It bangs one about until one is senseless
On 6th February 1952, 15 years after taking to the throne following his brother’s abdication, King George VI died in his sleep following a long illness. He was immediately succeeded by his 27-year-old daughter, Elizabeth, who reigned for 70 years until her death in 2022. Soon after the King died, his grieving widow, Queen Elizabeth The Queen Mother, was sent a soothing anthology by British poet Edith Sitwell. This letter was her response.
15 September 1952
My dear Miss Sitwell,
It was so very kind of you to send me a copy of your lovely book. It is giving me the greatest pleasure, and I took it out with me, and I started to read it, sitting by the river, & it was a day when one felt engulfed by great black clouds of unhappiness & misery, and I found a sort of peace stealing round my heart as I read such lovely poems & heavenly words.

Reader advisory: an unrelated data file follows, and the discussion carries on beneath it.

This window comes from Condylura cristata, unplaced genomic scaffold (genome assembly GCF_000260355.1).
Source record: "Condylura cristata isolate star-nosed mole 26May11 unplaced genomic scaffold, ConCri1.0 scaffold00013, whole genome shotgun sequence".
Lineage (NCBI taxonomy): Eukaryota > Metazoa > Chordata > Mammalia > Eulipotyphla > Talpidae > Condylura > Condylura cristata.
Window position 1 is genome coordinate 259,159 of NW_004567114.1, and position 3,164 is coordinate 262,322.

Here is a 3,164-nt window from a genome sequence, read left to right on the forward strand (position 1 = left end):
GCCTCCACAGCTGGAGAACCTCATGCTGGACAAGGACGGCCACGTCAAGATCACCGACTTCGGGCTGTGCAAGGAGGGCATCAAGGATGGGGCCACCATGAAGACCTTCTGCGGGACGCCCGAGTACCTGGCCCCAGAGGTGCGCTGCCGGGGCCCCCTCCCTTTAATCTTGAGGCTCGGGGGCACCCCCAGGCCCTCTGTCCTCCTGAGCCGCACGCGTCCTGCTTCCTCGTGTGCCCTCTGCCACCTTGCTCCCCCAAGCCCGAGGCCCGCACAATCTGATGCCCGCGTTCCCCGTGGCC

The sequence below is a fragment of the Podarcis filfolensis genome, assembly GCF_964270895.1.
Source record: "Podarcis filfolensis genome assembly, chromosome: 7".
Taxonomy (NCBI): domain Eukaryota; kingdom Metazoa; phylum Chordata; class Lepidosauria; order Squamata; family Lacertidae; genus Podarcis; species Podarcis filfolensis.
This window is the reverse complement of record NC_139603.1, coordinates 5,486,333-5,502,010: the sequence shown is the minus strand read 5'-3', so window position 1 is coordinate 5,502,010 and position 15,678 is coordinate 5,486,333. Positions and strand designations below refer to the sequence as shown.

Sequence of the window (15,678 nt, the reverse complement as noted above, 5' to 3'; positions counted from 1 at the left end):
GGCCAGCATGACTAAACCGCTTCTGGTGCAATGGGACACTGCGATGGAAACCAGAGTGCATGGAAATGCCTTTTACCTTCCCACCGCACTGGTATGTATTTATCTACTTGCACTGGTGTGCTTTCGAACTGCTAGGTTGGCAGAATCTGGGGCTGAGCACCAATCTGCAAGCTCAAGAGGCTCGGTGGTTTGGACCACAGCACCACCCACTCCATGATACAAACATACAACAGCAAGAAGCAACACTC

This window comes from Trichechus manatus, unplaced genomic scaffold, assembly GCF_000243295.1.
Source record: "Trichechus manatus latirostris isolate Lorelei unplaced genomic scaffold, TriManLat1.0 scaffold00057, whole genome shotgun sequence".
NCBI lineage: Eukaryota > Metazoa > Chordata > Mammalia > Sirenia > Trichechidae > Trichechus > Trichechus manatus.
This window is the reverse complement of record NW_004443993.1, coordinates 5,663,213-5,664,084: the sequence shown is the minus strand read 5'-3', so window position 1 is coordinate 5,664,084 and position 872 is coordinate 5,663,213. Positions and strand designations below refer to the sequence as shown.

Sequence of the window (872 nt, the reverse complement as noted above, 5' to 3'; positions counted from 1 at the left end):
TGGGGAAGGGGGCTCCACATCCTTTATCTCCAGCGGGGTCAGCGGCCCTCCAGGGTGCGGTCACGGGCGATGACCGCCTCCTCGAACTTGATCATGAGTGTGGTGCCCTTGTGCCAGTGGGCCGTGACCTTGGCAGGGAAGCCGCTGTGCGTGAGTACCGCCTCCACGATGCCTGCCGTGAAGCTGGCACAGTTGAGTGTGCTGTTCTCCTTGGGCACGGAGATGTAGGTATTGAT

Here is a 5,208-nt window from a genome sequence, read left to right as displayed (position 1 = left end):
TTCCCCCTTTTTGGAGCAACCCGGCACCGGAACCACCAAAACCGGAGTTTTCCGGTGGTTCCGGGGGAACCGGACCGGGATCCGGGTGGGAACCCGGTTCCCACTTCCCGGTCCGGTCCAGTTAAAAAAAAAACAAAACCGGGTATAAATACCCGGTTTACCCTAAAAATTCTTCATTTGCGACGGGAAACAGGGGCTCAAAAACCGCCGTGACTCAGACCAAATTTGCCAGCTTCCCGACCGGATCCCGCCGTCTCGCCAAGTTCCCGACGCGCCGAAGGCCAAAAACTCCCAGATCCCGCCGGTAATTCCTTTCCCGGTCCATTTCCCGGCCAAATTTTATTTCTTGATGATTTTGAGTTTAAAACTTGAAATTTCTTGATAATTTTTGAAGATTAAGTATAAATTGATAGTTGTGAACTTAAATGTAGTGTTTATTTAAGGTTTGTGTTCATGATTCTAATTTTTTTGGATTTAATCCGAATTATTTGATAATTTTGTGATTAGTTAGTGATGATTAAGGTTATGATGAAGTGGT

I found a hope in George Herbert’s poem, “Who could have thought my shrivel’d heart, could have recovered greennesse? It was gone quite underground.’ And I thought how small and selfish is sorrow. But it bangs one about until one is senseless and I can never thank you enough for giving me such a delicious book wherein I found so much beauty & hope — quite suddenly one day by the river.
It is such an entrancing collection of beautiful & unusual things, & must have taken a lot of digging & delving to find so much variety. I am deeply touched by your thought of me, I love being given books, and I send you my warmest thanks.
I am, yours very sincerely,
A Book of Flowers, edited by Edith Sitwell